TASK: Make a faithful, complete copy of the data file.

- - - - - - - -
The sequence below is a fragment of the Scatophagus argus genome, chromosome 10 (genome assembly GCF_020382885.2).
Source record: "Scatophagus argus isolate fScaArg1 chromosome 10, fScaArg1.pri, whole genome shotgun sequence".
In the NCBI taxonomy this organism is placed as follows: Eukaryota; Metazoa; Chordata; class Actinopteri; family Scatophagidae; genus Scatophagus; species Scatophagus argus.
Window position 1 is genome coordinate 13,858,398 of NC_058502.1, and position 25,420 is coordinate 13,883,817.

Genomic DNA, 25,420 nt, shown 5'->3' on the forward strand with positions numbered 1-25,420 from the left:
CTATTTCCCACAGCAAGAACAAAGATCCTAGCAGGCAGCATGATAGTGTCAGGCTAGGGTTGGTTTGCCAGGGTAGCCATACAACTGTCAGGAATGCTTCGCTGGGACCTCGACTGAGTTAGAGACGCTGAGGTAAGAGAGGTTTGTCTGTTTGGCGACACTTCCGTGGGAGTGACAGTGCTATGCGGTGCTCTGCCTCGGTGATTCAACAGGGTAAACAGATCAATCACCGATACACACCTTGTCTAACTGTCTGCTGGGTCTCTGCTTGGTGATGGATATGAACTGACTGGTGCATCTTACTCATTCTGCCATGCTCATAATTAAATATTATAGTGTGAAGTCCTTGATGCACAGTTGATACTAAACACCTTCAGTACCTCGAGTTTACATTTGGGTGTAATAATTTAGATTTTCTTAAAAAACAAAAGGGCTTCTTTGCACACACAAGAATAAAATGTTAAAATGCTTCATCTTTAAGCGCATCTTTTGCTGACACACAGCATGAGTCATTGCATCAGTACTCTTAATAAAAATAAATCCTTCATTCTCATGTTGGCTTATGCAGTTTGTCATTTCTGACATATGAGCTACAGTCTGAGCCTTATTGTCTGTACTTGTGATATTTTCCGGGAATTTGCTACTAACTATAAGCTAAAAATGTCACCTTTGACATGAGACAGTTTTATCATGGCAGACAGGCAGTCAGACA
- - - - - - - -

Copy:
The sequence below is a fragment of the Scatophagus argus genome, chromosome 10 (genome assembly GCF_020382885.2).
Source record: "Scatophagus argus isolate fScaArg1 chromosome 10, fScaArg1.pri, whole genome shotgun sequence".
In the NCBI taxonomy this organism is placed as follows: Eukaryota; Metazoa; Chordata; class Actinopteri; family Scatophagidae; genus Scatophagus; species Scatophagus argus.
Window position 1 is genome coordinate 13,858,398 of NC_058502.1, and position 25,420 is coordinate 13,883,817.

Genomic DNA, 25,420 nt, shown 5'->3' on the forward strand with positions numbered 1-25,420 from the left:
CTATTTCCCACAGCAAGAACAAAGATCCTAGCAGGCAGCATGATAGTGTCAGGCTAGGGTTGGTTTGCCAGGGTAGCCATACAACTGTCAGGAATGCTTCGCTGGGACCTCGACTGAGTTAGAGACGCTGAGGTAAGAGAGGTTTGTCTGTTTGGCGACACTTCCGTGGGAGTGACAGTGCTATGCGGTGCTCTGCCTCGGTGATTCAACAGGGTAAACAGATCAATCACCGATACACACCTTGTCTAACTGTCTGCTGGGTCTCTGCTTGGTGATGGATATGAACTGACTGGTGCATCTTACTCATTCTGCCATGCTCATAATTAAATATTATAGTGTGAAGTCCTTGATGCACAGTTGATACTAAACACCTTCAGTACCTCGAGTTTACATTTGGGTGTAATAATTTAGATTTTCTTAAAAAACAAAAGGGCTTCTTTGCACACACAAGAATAAAATGTTAAAATGCTTCATCTTTAAGCGCATCTTTTGCTGACACACAGCATGAGTCATTGCATCAGTACTCTTAATAAAAATAAATCCTTCATTCTCATGTTGGCTTATGCAGTTTGTCATTTCTGACATATGAGCTACAGTCTGAGCCTTATTGTCTGTACTTGTGATATTTTCCGGGAATTTGCTACTAACTATAAGCTAAAAATGTCACCTTTGACATGAGACAGTTTTATCATGGCAGACAGGCAGTCAGACA